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On March 11 2:46 PM local Japan time, the tragic and devastating earthquake hit Japan followed by the even more damaging tsunami about an hour later.   Eight hours later, the fast moving tsunami (Tsunamis travel about 500 miles per hour under water) led to warnings up and down the Northern California coast, including the Bay Area where I live.

In San Francisco, the Japan earthquake hit at 10:46 PM local time on March 10 (sixteen hour time zone difference).   That night, I read about it online via my Twitter feed and also watched some coverage on CNN.   I soon went to sleep as usual with the next morning being a typical work day.  (more…)

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This week, LinkedIn rolled out a new feature called InMaps.   It’s a visual way to show your full Linkedin network and highlight key source concentrations of your network, trace connectors who are bridges to two or more network sources, and see which sources of your Linkedin network may need to be built up.

Below is the image of the map created for my network.  (more…)

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Last week, I attended the Virtual Goods Summit 2010 in San Francisco.   One of the presentations I listened to from Flurry Analytics presented estimates of revenue per visitor (or user) for different sites or platforms.   See below.

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Two recent and unrelated phenomenon are Foursquare and Vuvuzelas.  Foursquare is the preeminent geo-location service, (competing sites include Gowalla, Loopt, and Yelp) where users check in to locations such as restaurants, bars, parks or almost any type of establishment, in essence announcing to their friends on social network and media sites like Facebook and Twitter where they are at the moment. (more…)

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Yesterday, the 2010 World Cup in South Africa began.

2010-world-cup-logo

As I write this, I’m eagerly awaiting the US-England match later this morning.  Some are calling the match the most eagerly awaited match in the history of US soccer.     For me, the World Cup spectacle held every 4 years is one of the best of all sporting events; it combines fantastic skill, unbelievable passion and energy from the fans of the teams, globalization and a common them that people around the world can rally around, tradition and history that fans cling to, and opportunity for late game drama.   The 2002 run for the US team was one of my favorite sporting moments of the 2000’s, as I documented here.

As I think back to the last World Cup in 2006 and the current one in 2010, I also think about two Internet and social media companies—Yahoo! and Twitter. (more…)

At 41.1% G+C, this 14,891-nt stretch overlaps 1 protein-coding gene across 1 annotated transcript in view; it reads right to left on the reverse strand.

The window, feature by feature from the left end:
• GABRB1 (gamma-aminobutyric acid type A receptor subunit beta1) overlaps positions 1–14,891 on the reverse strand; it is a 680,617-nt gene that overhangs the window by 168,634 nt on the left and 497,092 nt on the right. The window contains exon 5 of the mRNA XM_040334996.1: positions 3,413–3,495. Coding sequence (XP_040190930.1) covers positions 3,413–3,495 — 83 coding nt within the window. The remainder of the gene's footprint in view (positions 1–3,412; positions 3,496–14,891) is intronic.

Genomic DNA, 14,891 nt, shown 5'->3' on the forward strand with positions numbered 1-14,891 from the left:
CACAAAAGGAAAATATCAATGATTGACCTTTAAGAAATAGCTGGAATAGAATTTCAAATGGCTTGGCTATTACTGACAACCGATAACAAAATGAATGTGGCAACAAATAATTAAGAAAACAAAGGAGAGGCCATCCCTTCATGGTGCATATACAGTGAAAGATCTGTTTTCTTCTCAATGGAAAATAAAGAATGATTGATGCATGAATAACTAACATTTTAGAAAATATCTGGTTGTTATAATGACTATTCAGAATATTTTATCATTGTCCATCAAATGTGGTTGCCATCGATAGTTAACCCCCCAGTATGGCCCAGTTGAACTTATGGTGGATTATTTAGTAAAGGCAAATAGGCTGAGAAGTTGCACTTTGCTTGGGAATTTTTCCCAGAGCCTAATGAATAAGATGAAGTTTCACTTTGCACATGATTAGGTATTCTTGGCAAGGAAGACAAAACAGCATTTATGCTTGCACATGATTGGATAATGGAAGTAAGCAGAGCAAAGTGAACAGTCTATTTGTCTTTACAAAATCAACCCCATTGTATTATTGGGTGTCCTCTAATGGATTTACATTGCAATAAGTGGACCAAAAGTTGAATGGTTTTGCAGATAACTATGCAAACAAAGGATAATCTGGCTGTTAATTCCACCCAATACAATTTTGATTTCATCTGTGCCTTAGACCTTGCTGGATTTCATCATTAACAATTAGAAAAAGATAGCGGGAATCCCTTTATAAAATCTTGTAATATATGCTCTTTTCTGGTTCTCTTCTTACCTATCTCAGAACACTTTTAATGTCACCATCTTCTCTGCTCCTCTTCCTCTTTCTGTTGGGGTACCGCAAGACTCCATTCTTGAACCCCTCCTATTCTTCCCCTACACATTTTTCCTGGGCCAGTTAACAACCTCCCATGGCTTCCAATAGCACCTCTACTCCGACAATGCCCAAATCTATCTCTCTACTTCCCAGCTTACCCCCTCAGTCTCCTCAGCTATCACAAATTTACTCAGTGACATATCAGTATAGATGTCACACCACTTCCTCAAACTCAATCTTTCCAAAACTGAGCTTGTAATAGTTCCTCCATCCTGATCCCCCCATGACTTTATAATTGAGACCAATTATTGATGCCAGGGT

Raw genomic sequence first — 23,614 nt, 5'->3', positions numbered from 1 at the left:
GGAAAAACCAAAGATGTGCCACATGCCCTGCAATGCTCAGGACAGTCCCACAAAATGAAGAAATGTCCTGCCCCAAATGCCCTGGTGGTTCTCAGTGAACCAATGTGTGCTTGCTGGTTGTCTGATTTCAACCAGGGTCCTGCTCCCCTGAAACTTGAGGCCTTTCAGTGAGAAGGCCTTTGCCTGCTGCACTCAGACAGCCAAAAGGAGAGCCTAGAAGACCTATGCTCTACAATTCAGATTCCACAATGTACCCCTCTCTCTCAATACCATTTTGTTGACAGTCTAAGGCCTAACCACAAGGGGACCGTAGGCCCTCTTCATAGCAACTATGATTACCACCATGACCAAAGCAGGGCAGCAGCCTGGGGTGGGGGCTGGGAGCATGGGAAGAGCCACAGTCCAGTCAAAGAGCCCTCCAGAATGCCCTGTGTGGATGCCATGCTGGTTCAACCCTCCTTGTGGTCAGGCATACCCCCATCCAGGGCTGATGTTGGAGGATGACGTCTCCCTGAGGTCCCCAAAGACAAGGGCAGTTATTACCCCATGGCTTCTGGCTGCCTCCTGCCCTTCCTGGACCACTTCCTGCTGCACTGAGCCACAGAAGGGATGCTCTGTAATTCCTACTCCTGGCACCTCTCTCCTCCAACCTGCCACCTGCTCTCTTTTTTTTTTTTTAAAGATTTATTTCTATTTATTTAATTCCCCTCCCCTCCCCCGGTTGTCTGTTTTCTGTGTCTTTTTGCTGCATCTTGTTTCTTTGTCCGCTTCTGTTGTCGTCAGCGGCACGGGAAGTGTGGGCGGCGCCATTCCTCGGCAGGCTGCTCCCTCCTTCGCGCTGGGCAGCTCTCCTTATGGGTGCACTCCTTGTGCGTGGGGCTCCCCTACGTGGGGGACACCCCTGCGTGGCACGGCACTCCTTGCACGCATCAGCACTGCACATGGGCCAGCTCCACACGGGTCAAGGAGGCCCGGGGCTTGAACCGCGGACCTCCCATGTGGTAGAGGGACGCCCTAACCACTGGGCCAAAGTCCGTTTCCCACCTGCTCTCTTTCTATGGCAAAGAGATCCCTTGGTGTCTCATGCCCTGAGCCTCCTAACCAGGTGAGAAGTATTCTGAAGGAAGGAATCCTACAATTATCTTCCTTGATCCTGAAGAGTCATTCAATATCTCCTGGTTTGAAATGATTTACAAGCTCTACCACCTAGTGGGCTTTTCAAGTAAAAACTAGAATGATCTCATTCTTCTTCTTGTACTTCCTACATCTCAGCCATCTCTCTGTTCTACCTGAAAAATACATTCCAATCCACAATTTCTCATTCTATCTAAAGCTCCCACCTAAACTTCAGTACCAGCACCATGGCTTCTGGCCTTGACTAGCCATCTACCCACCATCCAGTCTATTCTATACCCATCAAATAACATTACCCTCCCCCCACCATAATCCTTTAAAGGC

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On Friday March 5, the 10 billionth tweet was made by a Twitter user.  An astronomical figure, a sure sign of how Twitter has become a formidable media network.  While there has been lots written about Twitter’s business model and its ability to generate real revenues, the usage model has created interesting implications in many ways, some unintended and surprising.   For me,  two interesting developments of Twitter in my professional life are in the areas of competitive intelligence, investor relations, legal compliance and public relations. (more…)

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Recently, I’ve been spending time listening to interesting TEDtalks.  If you aren’t familiar with TED, here’s a description from their own website:

“TED is a small nonprofit devoted to Ideas Worth Spreading. It started out (in 1984) as a conference bringing together people from three worlds: Technology, Entertainment, Design. Since then its scope has become ever broader. Along with the annual TED Conference in Long Beach, California, and the TEDGlobal conference in Oxford UK, TED includes the award-winning TEDTalks video site, the Open Translation Program, the new TEDx community program, this year’s TEDIndia Conference and the annual TED Prize.”

In TED’s blog, they recently had a list of 10 suggested lectures to listen to for the holidays.   One of the lectures I listened to was by Stefana Broadbent, titled, How the Internet enables intimacy.   Here is Broadbent’s bio: (more…)

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